Pubdate: Wed, 27 Apr 2016
Source: Washington Post (DC)
Copyright: 2016 The Washington Post Company
Author: Lavanya Ramanathan


David Umeh's rented SUV yanked to a halt in front of the 
glass-and-steel facade of City-Center DC, glitzy home to Gucci and 
Dior and Hermes and the next customer of the marijuana revolution.

A young woman slid out the passenger side and strode up to a man 
still dressed in the sharp gray suit of a Washington nine-to fiver 
waiting outside the center's tony apartment building. He grinned as 
she handed him a bottle of apple juice with lemon and mint, for which 
he had shelled out upward of $55. "Fresh-pressed," she told him, 
sticking to the script that Umeh had taught her.

And then she slipped him the green paper sack that held what the man 
had probably really wanted all along: a few pungent grams of 
District-grown bud, a "gift" from Umeh's company, High-Speed, for his 

You know, thanks for being a loyal customer and paying $55 for apple 
juice and whatnot.

Since January, High-Speed has been hawking, according to its website, 
"the finest cannabis (and cold pressed juice) delivered in record 
time" - its explicit sales pitch just part of the new world order 
under the city's Initiative 71.

That tepid, neither-here-nor-there measure, implemented in February 
2015, made it legal for anyone 21 or older to possess up to two 
ounces of marijuana. You can grow as many as six plants. And you can 
"transfer"- without payment - up to an ounce of weed to another adult.

But here's the rub: Unless you have a medical marijuana card, you can't buy it.

And that creates a strange gray area that has lit a fire under 
entrepreneurs such as Umeh, who sees dollar signs in the loop-hole 71 
left behind. Which is: If residents can't buy or sell pot, and have 
no inclination to grow marijuana in their already slightly funky 
Columbia Heights apartments, how can they get it?

Why, through that "transfer" clause, say HighSpeed and others.

High-Speed customers pay for jalapeno or charcoal lemonade, or just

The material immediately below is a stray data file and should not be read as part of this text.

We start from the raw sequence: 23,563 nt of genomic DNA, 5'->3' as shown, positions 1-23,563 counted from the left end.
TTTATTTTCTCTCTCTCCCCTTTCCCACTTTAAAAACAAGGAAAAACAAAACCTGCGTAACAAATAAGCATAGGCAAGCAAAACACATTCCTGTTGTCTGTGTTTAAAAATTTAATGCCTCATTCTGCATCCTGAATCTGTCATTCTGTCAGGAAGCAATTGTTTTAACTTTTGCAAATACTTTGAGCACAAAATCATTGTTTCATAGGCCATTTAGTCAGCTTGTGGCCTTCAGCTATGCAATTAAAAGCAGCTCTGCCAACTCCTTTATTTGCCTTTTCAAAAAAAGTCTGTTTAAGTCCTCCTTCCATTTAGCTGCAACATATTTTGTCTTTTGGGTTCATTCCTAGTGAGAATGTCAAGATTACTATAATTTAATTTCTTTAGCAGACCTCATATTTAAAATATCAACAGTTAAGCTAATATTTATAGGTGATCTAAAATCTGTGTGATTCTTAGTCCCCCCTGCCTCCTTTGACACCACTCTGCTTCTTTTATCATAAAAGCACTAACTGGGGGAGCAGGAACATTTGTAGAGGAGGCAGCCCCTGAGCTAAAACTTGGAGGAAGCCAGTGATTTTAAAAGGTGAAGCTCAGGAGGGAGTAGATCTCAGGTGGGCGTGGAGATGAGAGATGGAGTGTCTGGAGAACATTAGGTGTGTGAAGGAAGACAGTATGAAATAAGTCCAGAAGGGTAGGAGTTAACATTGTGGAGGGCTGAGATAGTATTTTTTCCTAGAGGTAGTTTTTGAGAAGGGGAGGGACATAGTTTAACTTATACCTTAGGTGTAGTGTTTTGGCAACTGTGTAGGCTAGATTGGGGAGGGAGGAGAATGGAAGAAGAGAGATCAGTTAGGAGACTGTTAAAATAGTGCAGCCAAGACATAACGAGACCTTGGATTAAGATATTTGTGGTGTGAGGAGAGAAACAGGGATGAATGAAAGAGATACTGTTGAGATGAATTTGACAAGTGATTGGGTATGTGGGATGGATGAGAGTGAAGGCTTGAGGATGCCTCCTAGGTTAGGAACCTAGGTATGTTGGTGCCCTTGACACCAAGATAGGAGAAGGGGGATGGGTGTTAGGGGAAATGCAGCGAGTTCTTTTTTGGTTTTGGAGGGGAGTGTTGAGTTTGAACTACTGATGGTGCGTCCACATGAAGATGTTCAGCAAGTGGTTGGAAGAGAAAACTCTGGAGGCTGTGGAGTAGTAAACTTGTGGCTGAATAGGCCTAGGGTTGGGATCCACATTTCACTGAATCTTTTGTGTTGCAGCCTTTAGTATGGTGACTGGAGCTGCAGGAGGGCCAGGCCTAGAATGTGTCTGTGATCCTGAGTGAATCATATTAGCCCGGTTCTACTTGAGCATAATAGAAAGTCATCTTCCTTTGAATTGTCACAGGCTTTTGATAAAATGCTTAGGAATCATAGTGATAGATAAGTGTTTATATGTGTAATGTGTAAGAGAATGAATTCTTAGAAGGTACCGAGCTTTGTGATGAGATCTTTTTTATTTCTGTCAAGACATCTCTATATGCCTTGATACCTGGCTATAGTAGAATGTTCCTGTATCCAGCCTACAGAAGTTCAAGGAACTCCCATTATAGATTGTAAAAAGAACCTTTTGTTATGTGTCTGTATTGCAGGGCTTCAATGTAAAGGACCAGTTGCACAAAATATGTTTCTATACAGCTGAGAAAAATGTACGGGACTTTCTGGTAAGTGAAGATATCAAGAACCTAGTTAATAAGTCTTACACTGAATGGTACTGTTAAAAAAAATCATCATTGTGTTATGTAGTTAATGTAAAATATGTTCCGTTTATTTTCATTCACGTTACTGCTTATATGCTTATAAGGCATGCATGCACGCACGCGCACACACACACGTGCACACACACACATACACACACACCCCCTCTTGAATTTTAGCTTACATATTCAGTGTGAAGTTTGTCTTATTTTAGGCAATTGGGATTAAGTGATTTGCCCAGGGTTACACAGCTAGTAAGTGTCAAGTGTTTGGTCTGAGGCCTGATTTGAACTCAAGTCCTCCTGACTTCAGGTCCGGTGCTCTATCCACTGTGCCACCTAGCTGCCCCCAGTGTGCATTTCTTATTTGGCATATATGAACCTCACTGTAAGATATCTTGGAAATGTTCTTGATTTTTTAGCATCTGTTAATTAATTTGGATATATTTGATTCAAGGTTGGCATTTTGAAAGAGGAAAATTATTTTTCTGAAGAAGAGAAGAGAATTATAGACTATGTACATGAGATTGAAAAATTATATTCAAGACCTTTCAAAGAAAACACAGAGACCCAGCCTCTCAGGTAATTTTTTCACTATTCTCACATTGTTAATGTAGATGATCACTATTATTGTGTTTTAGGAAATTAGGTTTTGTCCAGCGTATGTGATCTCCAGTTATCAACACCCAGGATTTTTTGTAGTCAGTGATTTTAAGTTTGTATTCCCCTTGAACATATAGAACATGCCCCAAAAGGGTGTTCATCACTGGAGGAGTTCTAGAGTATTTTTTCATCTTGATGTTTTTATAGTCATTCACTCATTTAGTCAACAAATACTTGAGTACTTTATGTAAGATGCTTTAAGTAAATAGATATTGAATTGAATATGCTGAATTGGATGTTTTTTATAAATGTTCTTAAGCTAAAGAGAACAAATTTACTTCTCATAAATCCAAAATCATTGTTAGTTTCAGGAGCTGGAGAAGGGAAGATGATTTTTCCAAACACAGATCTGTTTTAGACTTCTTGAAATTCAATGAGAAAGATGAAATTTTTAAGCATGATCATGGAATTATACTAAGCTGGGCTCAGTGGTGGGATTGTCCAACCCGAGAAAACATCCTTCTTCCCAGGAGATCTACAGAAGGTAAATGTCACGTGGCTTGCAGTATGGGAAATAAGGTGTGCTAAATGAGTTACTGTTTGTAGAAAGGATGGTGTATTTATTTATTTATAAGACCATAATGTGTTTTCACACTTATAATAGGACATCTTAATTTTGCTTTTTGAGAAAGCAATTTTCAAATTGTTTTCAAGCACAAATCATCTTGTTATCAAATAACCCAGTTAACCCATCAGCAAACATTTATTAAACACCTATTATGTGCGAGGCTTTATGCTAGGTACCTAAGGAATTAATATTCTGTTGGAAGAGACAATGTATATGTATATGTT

plain OJ, then decide whether they want "love" for $55, or "lots of 
love" for $150. What exactly that buys you is deliberately left 
unclear. (If you want just juice, well, you can get that, too: It'll 
set you back $11.)

"We are a juice-delivery service," Umeh insists. Every day, he says, 
at least 40 orders come in, proof that the stigma around marijuana is 
rapidly going up in smoke.

On April 20, or 4/20, the national holiday of stoners everywhere, at 
least eight drivers carrying precisely the amount of "love" they are 
allowed to legally possess made the rounds, dropping off bottles and 
little green sacks bearing indica and sativa - the two primary 
cannabis strains - homegrown in the capital city.

Shad B. Ewart teaches a class on entrepreneurship in the emerging 
cannabis economy at Anne Arundel Community College in Maryland. The 
challenge for the companies hoping to cash in, the business professor 
likes to tell his students, is finding "islands of legality in a sea 
of illegality."

Go on, search for Washington on the marijuana-locating website 
Weedmaps. It will pull up a handful of services, from dispensaries to 
doctors to delivery companies, convinced that they've found their island.

"You know when you get thrown in the 12-foot pool, and you're in 
third grade?" asks Umeh.

That's what it's like to be David Umeh right now. A man in over his 
head. And a man determined not to drown.

We're settled at a conference table in the Penn Quarter co-working 
space Impact Hub, which, like other such spaces, is one part office, 
one part social gathering ground for millennial go-getters and 
start-up employees. Umeh, a 25-year-old Californian, tends to wear 
ballcaps, eat Chipotle and haul his MacBook around in a